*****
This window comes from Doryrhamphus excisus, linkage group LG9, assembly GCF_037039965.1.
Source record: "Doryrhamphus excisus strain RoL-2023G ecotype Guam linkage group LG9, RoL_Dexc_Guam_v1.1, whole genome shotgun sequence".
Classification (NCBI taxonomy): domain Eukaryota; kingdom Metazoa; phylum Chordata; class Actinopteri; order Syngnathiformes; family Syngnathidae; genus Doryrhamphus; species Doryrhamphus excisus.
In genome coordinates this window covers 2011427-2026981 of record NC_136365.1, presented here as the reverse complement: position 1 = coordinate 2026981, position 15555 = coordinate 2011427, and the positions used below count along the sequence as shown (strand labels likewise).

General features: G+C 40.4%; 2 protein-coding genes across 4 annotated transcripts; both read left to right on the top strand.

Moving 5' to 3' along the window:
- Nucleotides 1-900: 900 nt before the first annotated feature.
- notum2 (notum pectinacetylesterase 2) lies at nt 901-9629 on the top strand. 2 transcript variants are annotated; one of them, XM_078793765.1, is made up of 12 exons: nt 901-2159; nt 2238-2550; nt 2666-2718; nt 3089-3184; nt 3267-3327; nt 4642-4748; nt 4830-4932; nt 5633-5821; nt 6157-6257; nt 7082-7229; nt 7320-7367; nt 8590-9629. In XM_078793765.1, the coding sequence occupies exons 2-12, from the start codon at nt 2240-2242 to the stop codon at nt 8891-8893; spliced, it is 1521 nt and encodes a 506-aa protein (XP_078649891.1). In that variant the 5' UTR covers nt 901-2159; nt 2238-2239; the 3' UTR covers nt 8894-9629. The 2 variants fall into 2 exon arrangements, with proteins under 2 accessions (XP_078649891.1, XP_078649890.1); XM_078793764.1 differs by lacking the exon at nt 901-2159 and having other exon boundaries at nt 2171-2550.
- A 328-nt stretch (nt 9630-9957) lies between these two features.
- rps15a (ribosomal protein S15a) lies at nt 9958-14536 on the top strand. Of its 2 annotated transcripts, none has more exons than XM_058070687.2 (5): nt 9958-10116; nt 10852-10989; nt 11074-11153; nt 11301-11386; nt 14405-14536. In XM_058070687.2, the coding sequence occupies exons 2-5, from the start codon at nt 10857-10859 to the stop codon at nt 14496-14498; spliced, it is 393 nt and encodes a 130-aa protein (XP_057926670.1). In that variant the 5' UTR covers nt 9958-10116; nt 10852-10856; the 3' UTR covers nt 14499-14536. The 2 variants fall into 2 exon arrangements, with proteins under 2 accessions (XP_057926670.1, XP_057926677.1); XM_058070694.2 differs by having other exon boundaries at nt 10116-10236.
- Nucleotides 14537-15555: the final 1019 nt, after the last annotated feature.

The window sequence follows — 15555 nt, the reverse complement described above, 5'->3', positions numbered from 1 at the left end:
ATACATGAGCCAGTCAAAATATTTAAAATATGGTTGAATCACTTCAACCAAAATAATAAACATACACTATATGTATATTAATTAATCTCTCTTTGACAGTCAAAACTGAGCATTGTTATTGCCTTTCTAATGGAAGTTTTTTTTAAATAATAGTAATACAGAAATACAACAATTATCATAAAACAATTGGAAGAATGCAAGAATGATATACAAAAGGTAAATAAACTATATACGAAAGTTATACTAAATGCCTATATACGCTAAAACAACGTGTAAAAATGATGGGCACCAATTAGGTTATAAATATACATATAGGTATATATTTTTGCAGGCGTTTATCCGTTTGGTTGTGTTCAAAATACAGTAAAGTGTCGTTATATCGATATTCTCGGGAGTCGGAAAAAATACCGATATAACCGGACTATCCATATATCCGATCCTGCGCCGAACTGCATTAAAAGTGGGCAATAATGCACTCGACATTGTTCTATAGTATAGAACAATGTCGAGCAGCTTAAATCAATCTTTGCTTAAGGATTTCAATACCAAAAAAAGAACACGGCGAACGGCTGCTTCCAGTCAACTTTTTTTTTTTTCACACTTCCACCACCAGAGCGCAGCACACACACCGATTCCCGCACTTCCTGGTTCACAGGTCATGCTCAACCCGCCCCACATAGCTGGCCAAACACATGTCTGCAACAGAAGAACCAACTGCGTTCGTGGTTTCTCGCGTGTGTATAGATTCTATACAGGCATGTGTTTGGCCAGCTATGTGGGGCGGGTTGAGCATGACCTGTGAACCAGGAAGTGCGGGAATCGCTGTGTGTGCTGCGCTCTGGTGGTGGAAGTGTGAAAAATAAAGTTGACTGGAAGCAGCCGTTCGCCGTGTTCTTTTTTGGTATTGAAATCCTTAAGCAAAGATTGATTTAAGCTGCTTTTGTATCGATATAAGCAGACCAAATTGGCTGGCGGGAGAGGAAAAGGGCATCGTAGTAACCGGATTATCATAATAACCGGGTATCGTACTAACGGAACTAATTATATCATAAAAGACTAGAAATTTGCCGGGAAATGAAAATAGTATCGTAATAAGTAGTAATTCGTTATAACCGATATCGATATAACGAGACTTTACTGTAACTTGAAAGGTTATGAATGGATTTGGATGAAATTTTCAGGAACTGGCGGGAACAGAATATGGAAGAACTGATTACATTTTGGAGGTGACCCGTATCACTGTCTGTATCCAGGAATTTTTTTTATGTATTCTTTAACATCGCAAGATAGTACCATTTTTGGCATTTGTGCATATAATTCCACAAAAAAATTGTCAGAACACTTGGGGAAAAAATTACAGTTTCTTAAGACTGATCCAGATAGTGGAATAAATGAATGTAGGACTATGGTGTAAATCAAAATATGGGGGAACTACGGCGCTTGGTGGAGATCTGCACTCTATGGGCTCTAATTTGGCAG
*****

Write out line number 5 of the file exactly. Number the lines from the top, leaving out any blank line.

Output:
General features: G+C 40.4%; 2 protein-coding genes across 4 annotated transcripts; both read left to right on the top strand.